The W1070’s lamp adjustment section is more interesting than most too. For as well as the predicted Eco (low light output) and Normal modes, there’s a Smart Eco setting which is essentially a dynamic contrast system that continually adjusts the light output to suit the requirements of the image being shown.
As well as reducing power consumption to 163W on average versus the 290W used in Normal mode, it does a handy job of helping the projector achieve a better balance of black level depth and shadow detailing than you get with either of the other lamp modes.
BenQ W1070 – Impressive stability
It does this, moreover, without causing the sort of nasty distracting brightness ‘jumps’ you sometimes see with dynamic lamp systems – especially those on relatively cheap projectors. In other words, the Smart Eco mode is a very welcome addition to the spec sheet.
In fact, until we discovered this Smart Eco mode we felt a touch underwhelmed by the W1070’s pictures. Dark scenes looked more greyed over than we felt comfortable with even at the W1070’s price level, and shadow detailing was only OK.
Switching to the Smart Eco mode, though, immediately and radically improved both these picture elements, with blacks looking far more convincing, and shadow detail suddenly reaching a level that ranks as pretty exceptional for the W1070’s price level.
BenQ W1070 – Turning down the noise
After another quick adjustment we also managed to greatly improve another one of our initial issues with the BenQ W1070’s pictures: their rather high noise levels. Past experience suggested this could be an artefact of the projector’s Brilliant Colour option, and lo and behold, as soon as we turned the feature off noise levels dropped considerably, leaving images less affected by fizzing and colour sparkles.
Yes, turning off Brilliant Colour means the image’s colour saturations take a slight hit too, but actually for us this results in colours looking more natural and even-handed.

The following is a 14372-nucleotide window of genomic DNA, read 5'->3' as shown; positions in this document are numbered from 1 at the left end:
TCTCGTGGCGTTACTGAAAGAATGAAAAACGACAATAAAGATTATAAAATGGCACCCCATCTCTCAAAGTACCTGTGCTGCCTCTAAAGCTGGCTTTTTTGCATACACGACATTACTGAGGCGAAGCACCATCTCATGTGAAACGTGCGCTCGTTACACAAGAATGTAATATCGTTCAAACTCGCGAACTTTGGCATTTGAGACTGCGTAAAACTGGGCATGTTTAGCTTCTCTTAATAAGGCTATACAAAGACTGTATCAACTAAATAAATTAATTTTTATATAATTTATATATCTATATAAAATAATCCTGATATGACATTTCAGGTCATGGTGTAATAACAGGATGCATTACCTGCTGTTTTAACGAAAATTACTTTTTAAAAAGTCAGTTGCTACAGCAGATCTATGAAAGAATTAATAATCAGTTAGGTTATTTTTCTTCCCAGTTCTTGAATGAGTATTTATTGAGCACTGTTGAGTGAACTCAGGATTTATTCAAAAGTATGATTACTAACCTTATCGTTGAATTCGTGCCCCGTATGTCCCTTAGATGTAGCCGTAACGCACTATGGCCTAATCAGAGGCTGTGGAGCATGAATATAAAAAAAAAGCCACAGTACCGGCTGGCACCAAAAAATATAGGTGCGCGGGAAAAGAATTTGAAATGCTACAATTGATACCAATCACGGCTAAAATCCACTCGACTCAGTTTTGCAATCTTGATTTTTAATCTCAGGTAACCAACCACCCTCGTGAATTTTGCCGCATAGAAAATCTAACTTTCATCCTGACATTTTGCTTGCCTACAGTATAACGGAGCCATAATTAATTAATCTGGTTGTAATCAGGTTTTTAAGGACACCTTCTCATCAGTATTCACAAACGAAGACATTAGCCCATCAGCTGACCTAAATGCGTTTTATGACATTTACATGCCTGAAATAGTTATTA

With our initial black level and noise issues largely resolved, we were suddenly able to appreciate just how much better the W1070’s pictures are than they’ve any right to be for under £700.
BenQ W1070 – Motion handling
Motion is handled surprisingly well, with seemingly no unnatural judder, minimal blurring, and we’re relieved to say, only the rarest and subtlest trace of DLP’s old fizzing noise issue as skin tones move across the image.
Contrast also looks good for most of the time. Extremely dark shots still reveal a degree of general clouding (with a fractionally green undertone using the Smart Eco mode), but this clouding is far lower than you would normally get at the sub-£700 level – not least because most projectors that cheap have been built first and foremost for the very different colour and brightness needs of the data projection market rather than the home theatre market.
BenQ W1070 – Impressive contrast
We were also impressed by the way the projector was able to combine dark and light objects within a single frame. A great example of this can be seen in the courtyard showdown towards the end of Harry Potter And The Deathly Hallows Pt 2, where Voldemort brings Harry’s ‘dead’ body to Hogwarts. The darkness of the clothes combines startlingly well with the paleness of the faces of Harry’s school chums and the misty mountainous backdrop, delivering a picture that wouldn’t look out of place on a projector costing twice as much as the W1070.
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This scene and much darker ones like the start of chapter 12 reveal in an instant just how much better the BenQ W1070 is than its W1060 in terms of both the depth of black level and amount of shadow detail it delivers.
BenQ W1070 – Video-friendly colour
The W1070’s enhanced contrast also improves its colour response, helping it produce colours that are surprisingly punchy but also accurate, regardless of whether you’re watching a film with tricky, often low-lit skin tones like Harry Potter or Prometheus, or a dynamic cartoon like The Lorax.
It’s no surprise to find this projector boasting colour tuning that’s been matched with the HD video REC709 colour gamut. There’s also unexpectedly little banding over colour blends, or colour blotching over skin tones.